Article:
These courses are the first step towards qualifying as a solicitor or barrister or as preliminary training for careers where legal knowledge is an asset. Having said that the programmes are also designed for students who would simply like to study law and obtain a qualification which can be helpful for a range of careers outside law, whether in commerce, administration or teaching.
With many universities offering an impressive range of short academic and professional courses, students will gain an introduction to the basic concepts and methods of legal study and the classification of common law. They will graduate with a thorough knowledge of principles of law in certain core and optional areas such as Legal History, Criminology and Human Rights.
The capital is an unrivalled location for studying Law, with many classes being taught by internationally respected academics and visiting lecturers from leading City law firms. It is an opportunity to be educated by the best legal minds and see things from their point of view. You will be close to the heart of legal London and only a short distance from the offices of the Solicitors Regulation Authority, the Royal Courts of Justice and the Old Bailey.
Many graduates who enrol on this course successfully go on to complete their vocational training and obtain valuable solicitors training contracts. Others will use their degree to develop an existing legal career, to further their academic skills, or as preparation for postgraduate study. Numerous universities offer a wide range of programmes that can be tailored to the needs of qualified lawyers and those in associated professions.
Student participation and discussion in seminars is actively encouraged and due to the nature of short courses considerable emphasis is placed on giving individual attention and advice to students. Law students are typically taught in small groups by academics who are themselves distinguished in their own particular fields, and who bring to the classroom their own experiences and knowledge of law in the real world. On part time courses teaching is done through a combination of lectures, seminars and tutorials to small groups. Written examinations and in some cases essays all count towards an individuals final course mark.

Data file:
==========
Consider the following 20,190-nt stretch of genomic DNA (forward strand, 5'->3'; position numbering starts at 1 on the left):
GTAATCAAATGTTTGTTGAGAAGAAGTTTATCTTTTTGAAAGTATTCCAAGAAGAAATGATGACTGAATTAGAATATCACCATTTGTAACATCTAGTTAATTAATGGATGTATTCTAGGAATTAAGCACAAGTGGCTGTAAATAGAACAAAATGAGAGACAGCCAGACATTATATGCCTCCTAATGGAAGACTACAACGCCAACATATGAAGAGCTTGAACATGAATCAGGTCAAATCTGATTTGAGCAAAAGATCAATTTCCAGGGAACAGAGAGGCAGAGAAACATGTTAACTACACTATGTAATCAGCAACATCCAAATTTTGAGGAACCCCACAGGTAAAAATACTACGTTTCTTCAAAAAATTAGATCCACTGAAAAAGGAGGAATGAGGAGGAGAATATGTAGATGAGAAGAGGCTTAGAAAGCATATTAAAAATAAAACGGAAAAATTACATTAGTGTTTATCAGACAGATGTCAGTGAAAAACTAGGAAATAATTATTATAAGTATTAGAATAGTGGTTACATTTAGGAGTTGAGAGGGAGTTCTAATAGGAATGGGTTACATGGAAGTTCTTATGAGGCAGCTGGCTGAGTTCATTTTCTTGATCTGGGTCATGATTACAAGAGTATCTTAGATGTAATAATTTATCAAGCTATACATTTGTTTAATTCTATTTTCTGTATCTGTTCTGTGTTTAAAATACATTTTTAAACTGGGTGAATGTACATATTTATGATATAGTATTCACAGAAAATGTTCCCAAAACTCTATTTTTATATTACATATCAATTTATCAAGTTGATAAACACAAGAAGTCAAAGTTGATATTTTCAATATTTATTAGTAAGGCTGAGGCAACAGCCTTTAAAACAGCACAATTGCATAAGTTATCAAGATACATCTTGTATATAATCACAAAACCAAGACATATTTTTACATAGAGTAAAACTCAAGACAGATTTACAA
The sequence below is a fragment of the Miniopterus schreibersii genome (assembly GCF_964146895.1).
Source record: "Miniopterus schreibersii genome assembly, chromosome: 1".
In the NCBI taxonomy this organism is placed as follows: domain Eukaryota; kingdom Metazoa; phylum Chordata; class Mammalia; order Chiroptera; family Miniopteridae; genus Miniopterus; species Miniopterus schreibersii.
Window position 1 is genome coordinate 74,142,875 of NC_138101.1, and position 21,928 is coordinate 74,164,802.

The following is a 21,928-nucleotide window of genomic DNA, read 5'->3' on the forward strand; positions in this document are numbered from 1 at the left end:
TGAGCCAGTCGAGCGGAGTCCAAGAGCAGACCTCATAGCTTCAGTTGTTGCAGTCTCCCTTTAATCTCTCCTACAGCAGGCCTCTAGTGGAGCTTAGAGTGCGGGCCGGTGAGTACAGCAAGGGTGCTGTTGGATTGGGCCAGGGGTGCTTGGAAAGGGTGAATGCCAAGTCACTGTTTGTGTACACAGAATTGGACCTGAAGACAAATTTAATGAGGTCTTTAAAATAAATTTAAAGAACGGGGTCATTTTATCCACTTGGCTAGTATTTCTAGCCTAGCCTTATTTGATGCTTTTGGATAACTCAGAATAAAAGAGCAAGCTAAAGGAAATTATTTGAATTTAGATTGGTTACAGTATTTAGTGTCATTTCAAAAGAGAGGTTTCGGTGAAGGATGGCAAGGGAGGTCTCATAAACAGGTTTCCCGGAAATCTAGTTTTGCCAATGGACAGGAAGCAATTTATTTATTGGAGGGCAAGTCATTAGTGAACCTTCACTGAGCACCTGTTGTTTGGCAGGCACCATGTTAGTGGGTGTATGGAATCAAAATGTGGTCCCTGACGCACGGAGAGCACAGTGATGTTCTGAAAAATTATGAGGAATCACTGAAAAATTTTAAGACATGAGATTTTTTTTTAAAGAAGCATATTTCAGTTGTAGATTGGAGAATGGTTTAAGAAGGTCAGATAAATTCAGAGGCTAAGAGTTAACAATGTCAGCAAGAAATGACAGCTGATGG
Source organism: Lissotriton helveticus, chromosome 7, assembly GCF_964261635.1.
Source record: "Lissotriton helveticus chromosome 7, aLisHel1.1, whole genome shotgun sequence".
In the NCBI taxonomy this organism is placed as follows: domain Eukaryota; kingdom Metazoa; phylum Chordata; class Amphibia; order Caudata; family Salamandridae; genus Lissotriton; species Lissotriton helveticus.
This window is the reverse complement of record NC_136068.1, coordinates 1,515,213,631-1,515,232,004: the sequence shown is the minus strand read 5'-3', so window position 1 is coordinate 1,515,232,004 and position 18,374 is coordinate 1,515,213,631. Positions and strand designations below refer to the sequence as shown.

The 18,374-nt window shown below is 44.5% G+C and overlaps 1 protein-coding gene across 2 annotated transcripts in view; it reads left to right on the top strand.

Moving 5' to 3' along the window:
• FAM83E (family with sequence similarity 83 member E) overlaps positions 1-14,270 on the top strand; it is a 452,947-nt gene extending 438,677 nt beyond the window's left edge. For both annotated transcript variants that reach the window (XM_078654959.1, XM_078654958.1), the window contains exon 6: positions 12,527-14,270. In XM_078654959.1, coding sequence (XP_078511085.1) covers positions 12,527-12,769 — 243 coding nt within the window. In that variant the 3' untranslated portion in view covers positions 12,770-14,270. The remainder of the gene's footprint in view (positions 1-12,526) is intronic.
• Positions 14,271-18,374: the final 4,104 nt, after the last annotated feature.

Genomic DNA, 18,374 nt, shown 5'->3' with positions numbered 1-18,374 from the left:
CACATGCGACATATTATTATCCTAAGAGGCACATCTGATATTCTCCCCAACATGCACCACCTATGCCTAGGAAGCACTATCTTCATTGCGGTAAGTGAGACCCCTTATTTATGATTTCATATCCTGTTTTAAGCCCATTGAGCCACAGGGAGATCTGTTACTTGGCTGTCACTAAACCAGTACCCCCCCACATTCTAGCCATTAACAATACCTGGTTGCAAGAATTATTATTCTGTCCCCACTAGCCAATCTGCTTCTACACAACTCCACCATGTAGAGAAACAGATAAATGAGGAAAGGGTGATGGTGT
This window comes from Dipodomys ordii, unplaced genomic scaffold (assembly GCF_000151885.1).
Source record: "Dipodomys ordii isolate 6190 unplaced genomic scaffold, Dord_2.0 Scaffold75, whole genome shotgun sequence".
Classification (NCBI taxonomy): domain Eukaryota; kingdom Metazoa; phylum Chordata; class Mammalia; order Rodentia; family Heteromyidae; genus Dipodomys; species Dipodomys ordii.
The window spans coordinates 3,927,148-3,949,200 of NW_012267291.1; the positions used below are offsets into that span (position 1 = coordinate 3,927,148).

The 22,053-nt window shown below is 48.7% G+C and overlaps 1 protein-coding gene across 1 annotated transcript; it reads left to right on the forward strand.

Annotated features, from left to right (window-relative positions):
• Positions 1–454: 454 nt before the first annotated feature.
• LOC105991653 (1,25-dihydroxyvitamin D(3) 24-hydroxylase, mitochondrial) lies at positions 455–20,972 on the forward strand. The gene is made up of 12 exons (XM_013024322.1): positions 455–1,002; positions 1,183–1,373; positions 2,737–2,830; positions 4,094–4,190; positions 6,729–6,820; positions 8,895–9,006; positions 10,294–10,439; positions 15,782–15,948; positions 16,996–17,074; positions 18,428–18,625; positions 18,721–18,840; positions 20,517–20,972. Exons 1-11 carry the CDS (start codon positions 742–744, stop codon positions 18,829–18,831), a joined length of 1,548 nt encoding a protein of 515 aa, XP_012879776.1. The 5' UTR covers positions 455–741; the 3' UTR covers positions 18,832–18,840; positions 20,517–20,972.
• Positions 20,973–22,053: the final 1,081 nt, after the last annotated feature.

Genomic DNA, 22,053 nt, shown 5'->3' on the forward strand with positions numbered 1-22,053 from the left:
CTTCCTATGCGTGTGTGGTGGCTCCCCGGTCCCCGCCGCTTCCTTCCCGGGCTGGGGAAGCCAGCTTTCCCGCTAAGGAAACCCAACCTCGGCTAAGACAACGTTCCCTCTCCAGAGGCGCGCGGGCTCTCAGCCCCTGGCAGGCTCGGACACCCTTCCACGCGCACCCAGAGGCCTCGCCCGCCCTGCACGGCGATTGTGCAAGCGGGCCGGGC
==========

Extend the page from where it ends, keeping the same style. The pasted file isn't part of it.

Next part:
Applicants who have not previously completed a course of higher education may still be able to apply for admission on Law Degree courses. To encourage applications from all social groups some universities have provisions where in special circumstances the usual formal educational requirements may be waived.
Typical part time Law degree course content
- English Law
- Legal writing
- Legal Methods and Legal Systems
- Criminal Law
- Freedom of Expression
- Equality and Diversity
- Environmental Law
- Family Law
- Company & Partnership Law
- Contract Law
- EU Law
- Employment Law
- Family & Child Law
- Media Law
You will learn about
- Reasoning and analysis
- Oral presentation
- Legal research tools
- The English legal system
- Criminal procedure and sentencing
- Legal techniques
- Civil & criminal litigation
- Interviewing and Advising
- Legal Drafting
- Dispute resolution
- Professional conduct
Students will obtain the
- Critical skills required to prepare them for a future profession or further academic study.
- Learn not only the rules of law, but also their practical application in the modern world.
- Skills relevant to today’s legal profession.
- Gain an understanding the social environment in which law operates.
What to look for in a University
- Do they have a established reputation for excellence in professional legal training.
- Are you provided with opportunities to work with real life clients, where you can obtain invaluable ‘real-world’ experience.
- Are networking events held where you can make contact with key industry players who may be looking to recruit graduates in the future.
- Enquire about the range of legal resources that are available to students on the campus, for instance online tutorials, the library, referencing material, IT services and support staff.
- Check out the non-academic support services, including: personal tutor schemes, counselling, financial advice and any social activities.
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